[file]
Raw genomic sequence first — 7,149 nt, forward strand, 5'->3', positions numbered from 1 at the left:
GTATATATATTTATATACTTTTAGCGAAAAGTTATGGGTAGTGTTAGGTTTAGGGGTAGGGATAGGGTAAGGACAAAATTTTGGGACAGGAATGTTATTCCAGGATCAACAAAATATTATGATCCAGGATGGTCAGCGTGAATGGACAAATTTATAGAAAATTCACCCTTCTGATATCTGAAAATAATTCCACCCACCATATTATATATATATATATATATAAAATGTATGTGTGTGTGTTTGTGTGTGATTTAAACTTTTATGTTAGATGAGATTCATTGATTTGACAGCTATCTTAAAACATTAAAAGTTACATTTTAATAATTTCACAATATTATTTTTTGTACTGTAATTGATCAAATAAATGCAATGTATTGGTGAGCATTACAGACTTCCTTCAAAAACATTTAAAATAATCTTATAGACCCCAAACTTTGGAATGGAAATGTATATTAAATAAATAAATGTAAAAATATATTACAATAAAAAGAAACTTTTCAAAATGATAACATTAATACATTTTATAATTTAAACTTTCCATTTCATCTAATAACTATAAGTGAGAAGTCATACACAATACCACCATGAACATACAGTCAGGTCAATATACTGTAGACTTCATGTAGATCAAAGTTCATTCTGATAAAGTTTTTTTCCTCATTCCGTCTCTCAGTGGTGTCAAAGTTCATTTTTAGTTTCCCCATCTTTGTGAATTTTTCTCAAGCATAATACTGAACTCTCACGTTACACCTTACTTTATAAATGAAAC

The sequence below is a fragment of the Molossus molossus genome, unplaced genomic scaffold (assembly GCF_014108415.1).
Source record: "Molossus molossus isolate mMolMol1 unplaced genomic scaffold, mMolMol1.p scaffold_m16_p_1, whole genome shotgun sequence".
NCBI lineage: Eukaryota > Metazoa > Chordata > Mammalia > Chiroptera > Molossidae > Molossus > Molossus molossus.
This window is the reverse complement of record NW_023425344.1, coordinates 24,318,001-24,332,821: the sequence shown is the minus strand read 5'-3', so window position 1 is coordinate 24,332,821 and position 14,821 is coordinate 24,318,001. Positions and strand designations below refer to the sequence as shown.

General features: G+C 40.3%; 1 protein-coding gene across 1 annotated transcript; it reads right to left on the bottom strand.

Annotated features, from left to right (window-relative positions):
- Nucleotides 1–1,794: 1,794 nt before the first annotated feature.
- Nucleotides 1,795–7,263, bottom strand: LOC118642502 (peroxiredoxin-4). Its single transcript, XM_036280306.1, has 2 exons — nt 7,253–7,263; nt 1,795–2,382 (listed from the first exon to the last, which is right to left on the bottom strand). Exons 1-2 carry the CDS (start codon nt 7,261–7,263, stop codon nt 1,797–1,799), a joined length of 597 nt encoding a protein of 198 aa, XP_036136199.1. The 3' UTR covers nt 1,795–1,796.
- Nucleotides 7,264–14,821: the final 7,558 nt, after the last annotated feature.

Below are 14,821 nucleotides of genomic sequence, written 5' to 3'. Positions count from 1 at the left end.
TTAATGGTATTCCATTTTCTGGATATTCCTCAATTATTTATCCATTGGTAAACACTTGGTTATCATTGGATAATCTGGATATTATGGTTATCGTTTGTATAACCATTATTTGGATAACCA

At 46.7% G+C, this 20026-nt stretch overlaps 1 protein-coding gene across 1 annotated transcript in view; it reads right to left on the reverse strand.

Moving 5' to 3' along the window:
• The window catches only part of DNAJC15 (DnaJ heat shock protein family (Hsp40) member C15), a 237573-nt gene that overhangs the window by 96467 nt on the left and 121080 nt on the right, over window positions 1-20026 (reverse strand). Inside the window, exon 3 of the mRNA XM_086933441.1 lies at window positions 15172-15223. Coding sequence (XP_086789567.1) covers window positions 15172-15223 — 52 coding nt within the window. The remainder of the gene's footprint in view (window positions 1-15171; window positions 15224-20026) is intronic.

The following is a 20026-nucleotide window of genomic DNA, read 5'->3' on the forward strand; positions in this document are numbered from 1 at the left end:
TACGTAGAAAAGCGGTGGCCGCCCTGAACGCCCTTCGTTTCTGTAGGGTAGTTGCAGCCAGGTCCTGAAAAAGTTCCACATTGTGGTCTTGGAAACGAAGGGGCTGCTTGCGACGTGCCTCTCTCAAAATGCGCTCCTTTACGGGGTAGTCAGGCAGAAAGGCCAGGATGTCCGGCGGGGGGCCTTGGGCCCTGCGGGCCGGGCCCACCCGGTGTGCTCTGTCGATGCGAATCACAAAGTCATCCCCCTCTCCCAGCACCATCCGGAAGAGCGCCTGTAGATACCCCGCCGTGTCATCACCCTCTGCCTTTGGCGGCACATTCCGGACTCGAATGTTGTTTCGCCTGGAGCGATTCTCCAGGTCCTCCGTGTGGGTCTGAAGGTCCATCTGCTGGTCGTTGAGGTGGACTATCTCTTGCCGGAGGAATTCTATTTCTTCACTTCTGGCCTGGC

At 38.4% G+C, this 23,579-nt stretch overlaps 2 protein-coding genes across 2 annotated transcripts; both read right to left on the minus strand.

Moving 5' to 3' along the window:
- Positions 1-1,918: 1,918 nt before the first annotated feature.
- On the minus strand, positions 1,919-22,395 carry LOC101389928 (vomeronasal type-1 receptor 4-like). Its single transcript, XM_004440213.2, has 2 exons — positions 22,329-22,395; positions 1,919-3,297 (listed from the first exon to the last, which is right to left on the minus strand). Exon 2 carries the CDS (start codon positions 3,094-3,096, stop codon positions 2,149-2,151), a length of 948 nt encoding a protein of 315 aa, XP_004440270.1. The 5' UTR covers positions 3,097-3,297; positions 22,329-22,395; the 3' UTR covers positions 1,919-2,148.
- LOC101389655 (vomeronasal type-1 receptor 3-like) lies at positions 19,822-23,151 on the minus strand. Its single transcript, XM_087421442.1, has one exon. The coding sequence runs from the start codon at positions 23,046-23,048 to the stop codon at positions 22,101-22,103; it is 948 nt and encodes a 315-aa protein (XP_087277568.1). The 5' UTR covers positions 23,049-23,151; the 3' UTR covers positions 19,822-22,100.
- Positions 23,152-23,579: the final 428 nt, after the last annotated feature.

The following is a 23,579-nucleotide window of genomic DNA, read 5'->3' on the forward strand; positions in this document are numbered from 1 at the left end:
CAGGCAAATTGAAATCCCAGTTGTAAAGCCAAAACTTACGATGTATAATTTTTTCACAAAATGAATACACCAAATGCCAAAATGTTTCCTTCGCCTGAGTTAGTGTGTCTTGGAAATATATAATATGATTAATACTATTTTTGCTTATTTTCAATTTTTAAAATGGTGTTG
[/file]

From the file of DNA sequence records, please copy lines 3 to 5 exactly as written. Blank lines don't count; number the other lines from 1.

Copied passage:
The sequence below is a fragment of the Molossus molossus genome, unplaced genomic scaffold (assembly GCF_014108415.1).
Source record: "Molossus molossus isolate mMolMol1 unplaced genomic scaffold, mMolMol1.p scaffold_m16_p_1, whole genome shotgun sequence".
NCBI lineage: Eukaryota > Metazoa > Chordata > Mammalia > Chiroptera > Molossidae > Molossus > Molossus molossus.